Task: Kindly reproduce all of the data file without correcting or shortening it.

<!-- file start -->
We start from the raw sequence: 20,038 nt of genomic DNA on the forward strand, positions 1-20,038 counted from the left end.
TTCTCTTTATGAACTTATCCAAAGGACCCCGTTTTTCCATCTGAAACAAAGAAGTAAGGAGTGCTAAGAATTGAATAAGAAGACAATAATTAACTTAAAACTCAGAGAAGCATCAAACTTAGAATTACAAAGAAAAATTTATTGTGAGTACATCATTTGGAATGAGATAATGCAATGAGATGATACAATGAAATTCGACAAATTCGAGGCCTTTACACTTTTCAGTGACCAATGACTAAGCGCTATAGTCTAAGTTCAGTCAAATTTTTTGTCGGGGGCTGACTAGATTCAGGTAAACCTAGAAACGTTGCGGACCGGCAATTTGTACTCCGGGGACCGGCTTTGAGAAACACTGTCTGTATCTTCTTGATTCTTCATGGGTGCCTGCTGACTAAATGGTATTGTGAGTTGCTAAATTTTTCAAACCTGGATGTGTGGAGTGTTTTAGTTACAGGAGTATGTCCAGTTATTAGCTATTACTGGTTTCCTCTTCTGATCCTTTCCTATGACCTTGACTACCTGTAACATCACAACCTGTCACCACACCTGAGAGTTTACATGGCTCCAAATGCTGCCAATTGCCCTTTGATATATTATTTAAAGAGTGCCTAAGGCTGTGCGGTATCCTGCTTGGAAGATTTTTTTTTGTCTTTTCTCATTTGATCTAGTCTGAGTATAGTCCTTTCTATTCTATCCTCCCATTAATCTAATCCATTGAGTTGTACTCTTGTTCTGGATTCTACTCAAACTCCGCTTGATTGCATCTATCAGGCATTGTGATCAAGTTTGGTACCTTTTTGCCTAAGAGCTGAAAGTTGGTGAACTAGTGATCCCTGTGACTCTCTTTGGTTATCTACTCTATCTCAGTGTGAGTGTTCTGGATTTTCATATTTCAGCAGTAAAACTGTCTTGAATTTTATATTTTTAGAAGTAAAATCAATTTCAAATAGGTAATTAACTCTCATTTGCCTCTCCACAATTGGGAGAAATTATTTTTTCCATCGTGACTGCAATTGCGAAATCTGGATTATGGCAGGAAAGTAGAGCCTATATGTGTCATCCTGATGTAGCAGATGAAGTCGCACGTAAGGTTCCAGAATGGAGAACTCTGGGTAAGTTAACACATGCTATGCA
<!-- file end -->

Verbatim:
We start from the raw sequence: 20,038 nt of genomic DNA on the forward strand, positions 1-20,038 counted from the left end.
TTCTCTTTATGAACTTATCCAAAGGACCCCGTTTTTCCATCTGAAACAAAGAAGTAAGGAGTGCTAAGAATTGAATAAGAAGACAATAATTAACTTAAAACTCAGAGAAGCATCAAACTTAGAATTACAAAGAAAAATTTATTGTGAGTACATCATTTGGAATGAGATAATGCAATGAGATGATACAATGAAATTCGACAAATTCGAGGCCTTTACACTTTTCAGTGACCAATGACTAAGCGCTATAGTCTAAGTTCAGTCAAATTTTTTGTCGGGGGCTGACTAGATTCAGGTAAACCTAGAAACGTTGCGGACCGGCAATTTGTACTCCGGGGACCGGCTTTGAGAAACACTGTCTGTATCTTCTTGATTCTTCATGGGTGCCTGCTGACTAAATGGTATTGTGAGTTGCTAAATTTTTCAAACCTGGATGTGTGGAGTGTTTTAGTTACAGGAGTATGTCCAGTTATTAGCTATTACTGGTTTCCTCTTCTGATCCTTTCCTATGACCTTGACTACCTGTAACATCACAACCTGTCACCACACCTGAGAGTTTACATGGCTCCAAATGCTGCCAATTGCCCTTTGATATATTATTTAAAGAGTGCCTAAGGCTGTGCGGTATCCTGCTTGGAAGATTTTTTTTTGTCTTTTCTCATTTGATCTAGTCTGAGTATAGTCCTTTCTATTCTATCCTCCCATTAATCTAATCCATTGAGTTGTACTCTTGTTCTGGATTCTACTCAAACTCCGCTTGATTGCATCTATCAGGCATTGTGATCAAGTTTGGTACCTTTTTGCCTAAGAGCTGAAAGTTGGTGAACTAGTGATCCCTGTGACTCTCTTTGGTTATCTACTCTATCTCAGTGTGAGTGTTCTGGATTTTCATATTTCAGCAGTAAAACTGTCTTGAATTTTATATTTTTAGAAGTAAAATCAATTTCAAATAGGTAATTAACTCTCATTTGCCTCTCCACAATTGGGAGAAATTATTTTTTCCATCGTGACTGCAATTGCGAAATCTGGATTATGGCAGGAAAGTAGAGCCTATATGTGTCATCCTGATGTAGCAGATGAAGTCGCACGTAAGGTTCCAGAATGGAGAACTCTGGGTAAGTTAACACATGCTATGCA